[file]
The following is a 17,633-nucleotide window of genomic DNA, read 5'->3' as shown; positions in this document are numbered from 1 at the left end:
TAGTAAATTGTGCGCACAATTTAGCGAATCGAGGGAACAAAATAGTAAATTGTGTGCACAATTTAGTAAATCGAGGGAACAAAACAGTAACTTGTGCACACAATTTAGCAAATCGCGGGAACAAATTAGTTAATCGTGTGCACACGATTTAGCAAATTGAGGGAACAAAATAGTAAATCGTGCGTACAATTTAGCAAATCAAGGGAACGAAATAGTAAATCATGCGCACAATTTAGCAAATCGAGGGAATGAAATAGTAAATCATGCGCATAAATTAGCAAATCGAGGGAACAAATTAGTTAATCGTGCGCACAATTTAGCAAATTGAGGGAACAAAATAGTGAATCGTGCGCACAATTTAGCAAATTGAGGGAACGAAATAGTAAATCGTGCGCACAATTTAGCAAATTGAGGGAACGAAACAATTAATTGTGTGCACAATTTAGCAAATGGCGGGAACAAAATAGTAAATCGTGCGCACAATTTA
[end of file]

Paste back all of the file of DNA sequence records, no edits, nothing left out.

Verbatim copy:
The following is a 17,633-nucleotide window of genomic DNA, read 5'->3' as shown; positions in this document are numbered from 1 at the left end:
TAGTAAATTGTGCGCACAATTTAGCGAATCGAGGGAACAAAATAGTAAATTGTGTGCACAATTTAGTAAATCGAGGGAACAAAACAGTAACTTGTGCACACAATTTAGCAAATCGCGGGAACAAATTAGTTAATCGTGTGCACACGATTTAGCAAATTGAGGGAACAAAATAGTAAATCGTGCGTACAATTTAGCAAATCAAGGGAACGAAATAGTAAATCATGCGCACAATTTAGCAAATCGAGGGAATGAAATAGTAAATCATGCGCATAAATTAGCAAATCGAGGGAACAAATTAGTTAATCGTGCGCACAATTTAGCAAATTGAGGGAACAAAATAGTGAATCGTGCGCACAATTTAGCAAATTGAGGGAACGAAATAGTAAATCGTGCGCACAATTTAGCAAATTGAGGGAACGAAACAATTAATTGTGTGCACAATTTAGCAAATGGCGGGAACAAAATAGTAAATCGTGCGCACAATTTA